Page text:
Memories of Ferry

Yes, my classroom education was great at Vassar, but perhaps some of the best learning experiences came from living in Ferry Cooperative House. QUITE an education – and some crazy fun!

Knock-down-drag-out meetings about how many eggs one could use in a week or spend on a special meal taught democracy at its most primal. Schlepping grocery carts to find the best deals and flirting with the butcher for a couple extra chops brought budgeting and negotiating skills. Planning weeks of menus and getting all the food served at once at dinner taught terrific time-management. And when the place went co-ed, how THAT added to the human relations training – everything from avoiding huge shoes, to timing trips to the shower, to dealing with failed romances. (Hmm, but a lot of that happened before men came, too. . .)

Not to say all was drudgery. We had great times! Halloween parties with homemade donuts (after calling home for the recipe), wild costumes, and apple cider from the local cider mill (and MAYBE some stronger things to imbibe). An intimate two-duck dinner (a l’orange and Peking) to celebrate the end of thesis writing time. A spaghetti party for invited faculty, with dancing and silliness – whoa, did we learn a lot about our profs that day! Sunning and tossing Frisbees off the top deck on a warm spring day with blossoms bursting on the trees, or shaking snow off the dogs in winter.

Warm memories, and even flinch-inducing ones, all add up to as fine an education as anyone could hope for. Liberal arts? How about domestic-human-relations-finance-and-planning arts? All served up with Hadassah’s lasagna and laughs.

Growing up in Poughkeepsie

Having grown up in Poughkeepsie, I have many different memories of Vassar. My earliest memory is playing on the swings at the Wimpfheimer Nursery School. Growing up I loved to bike through the campus when no one was around. One of my favorite summer jobs was working as a mother’s helper for Professor Glen Johnson [Political Science]. The Dean’s house was wonderful.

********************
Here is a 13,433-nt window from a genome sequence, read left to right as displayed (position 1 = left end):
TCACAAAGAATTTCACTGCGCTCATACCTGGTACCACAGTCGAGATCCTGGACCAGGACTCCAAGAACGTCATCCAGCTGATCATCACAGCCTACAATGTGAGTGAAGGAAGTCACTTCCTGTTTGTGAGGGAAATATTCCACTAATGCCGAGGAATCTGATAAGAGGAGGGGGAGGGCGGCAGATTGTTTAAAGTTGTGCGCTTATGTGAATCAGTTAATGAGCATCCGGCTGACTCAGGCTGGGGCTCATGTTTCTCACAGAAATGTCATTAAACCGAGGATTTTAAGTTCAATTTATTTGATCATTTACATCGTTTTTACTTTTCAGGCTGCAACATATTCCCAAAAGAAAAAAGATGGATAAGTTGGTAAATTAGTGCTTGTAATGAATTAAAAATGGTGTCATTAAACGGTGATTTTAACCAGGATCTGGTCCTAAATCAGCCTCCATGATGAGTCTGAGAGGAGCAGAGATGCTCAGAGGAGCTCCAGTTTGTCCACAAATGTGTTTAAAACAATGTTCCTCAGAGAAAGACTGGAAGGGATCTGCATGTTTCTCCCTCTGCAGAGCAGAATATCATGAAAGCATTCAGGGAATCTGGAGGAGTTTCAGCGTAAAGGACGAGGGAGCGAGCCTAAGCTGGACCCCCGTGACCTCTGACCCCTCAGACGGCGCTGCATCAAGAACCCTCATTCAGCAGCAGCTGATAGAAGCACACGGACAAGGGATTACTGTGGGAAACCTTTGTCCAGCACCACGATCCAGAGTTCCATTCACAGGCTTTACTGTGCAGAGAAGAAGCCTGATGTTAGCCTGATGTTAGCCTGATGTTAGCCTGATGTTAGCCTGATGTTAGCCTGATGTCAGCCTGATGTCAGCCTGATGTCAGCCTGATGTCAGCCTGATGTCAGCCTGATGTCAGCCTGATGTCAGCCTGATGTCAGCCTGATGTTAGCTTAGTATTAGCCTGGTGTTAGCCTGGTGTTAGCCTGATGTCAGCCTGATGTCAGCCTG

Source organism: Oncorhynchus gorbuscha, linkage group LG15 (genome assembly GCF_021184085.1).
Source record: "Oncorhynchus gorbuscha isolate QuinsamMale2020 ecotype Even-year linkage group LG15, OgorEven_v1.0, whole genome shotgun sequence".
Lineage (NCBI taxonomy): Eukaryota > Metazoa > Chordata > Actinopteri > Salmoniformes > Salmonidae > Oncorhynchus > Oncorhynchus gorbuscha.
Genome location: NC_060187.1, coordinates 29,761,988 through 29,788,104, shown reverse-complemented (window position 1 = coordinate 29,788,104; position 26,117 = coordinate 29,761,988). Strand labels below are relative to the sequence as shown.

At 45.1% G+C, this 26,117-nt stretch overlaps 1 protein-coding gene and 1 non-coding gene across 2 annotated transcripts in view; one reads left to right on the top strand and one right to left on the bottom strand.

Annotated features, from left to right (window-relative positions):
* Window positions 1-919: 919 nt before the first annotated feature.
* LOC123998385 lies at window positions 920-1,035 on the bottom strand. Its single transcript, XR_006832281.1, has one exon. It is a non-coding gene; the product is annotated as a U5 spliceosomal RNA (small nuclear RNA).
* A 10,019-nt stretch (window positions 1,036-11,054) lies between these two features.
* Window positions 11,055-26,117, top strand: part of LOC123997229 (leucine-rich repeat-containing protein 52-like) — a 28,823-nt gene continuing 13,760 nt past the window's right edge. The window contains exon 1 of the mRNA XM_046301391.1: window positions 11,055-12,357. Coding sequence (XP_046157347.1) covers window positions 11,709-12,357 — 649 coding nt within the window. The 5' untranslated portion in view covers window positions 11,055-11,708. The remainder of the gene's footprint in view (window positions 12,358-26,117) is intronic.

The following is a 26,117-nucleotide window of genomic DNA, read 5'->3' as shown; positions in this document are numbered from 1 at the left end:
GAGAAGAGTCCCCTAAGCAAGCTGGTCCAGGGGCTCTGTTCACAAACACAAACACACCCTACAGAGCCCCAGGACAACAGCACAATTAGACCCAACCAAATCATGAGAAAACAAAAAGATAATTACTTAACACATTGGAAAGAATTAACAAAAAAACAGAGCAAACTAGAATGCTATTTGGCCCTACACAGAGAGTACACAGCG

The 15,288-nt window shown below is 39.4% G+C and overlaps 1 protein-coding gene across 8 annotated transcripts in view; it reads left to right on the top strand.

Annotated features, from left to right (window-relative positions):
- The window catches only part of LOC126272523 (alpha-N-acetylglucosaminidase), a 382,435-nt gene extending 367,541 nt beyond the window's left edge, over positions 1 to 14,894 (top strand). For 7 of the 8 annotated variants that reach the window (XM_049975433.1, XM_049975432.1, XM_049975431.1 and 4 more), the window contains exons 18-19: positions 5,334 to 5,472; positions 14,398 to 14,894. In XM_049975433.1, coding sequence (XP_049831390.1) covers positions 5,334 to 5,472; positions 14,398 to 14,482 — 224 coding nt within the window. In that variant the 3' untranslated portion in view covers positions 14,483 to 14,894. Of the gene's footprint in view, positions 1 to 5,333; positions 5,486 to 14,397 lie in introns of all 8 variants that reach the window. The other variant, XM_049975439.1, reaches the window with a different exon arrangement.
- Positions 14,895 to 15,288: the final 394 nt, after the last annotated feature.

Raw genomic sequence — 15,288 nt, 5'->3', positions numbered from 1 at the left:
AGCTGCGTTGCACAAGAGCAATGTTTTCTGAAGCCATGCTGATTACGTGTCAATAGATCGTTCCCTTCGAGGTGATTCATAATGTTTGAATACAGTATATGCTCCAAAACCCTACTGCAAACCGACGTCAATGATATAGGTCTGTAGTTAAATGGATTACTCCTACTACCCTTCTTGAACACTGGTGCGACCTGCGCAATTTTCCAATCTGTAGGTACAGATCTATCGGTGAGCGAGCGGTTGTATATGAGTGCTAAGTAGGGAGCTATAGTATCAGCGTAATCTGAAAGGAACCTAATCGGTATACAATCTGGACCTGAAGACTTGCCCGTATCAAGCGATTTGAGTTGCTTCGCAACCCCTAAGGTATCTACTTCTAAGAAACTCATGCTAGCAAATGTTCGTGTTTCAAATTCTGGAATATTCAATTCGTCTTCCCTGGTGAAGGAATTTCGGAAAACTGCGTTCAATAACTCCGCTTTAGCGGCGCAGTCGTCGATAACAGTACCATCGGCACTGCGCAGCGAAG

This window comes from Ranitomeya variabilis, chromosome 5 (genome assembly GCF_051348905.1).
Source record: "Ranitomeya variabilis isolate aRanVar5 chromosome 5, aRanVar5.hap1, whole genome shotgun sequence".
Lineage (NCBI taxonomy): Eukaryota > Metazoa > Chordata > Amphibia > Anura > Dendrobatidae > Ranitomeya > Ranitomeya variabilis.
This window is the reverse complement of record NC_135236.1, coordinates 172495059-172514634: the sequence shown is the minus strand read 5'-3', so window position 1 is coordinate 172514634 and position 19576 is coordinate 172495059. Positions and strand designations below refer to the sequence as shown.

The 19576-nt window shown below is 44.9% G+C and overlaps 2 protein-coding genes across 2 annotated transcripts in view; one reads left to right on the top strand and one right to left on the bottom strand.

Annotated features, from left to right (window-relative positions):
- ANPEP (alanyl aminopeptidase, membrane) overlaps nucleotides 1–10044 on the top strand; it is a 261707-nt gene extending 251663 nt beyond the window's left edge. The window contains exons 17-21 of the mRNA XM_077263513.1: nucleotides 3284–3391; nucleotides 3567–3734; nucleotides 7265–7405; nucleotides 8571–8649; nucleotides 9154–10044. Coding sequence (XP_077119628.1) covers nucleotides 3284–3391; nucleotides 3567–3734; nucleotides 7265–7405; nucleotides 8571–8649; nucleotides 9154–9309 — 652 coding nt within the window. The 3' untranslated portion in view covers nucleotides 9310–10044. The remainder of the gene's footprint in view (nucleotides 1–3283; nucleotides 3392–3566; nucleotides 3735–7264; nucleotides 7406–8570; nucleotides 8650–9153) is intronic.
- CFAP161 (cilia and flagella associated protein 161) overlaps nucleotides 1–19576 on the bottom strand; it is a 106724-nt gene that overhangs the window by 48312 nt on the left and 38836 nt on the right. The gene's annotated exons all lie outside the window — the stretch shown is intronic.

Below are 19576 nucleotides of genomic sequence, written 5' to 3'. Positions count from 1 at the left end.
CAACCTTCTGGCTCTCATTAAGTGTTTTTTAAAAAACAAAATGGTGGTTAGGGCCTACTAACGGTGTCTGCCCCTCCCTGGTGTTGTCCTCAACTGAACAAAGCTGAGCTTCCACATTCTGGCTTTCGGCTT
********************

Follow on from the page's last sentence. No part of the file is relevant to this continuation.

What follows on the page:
I transferred to Vassar in 1971 for my last two years of college, and living on campus made Vassar home. I loved living in Main and spent far too many evenings after demi-tasse in the parlor solving all of the problems of the world. I was a religion major and still have wonderful memories of courses with [professors] Patrick Sullivan, Bob Fortna, and Mel Scult. Coming to Vassar from a large urban university challenged me intellectually in ways that I never imagined. The small classes and seminars let us learn from each other as well as our professors. One of my classmates was someone I had actually gone to nursery school with at Vassar and all through school in Poughkeepsie. I wonder how many alumni can make that claim.

When I go back to Poughkeepsie to visit my mother, campus is a frequent stop since it is around the corner from her apartment. It is beautiful, peaceful and charming when the students are gone, and dynamic and energetic when they are there. I am grateful for my Vassar education and know it has served me well.

View more posts ↓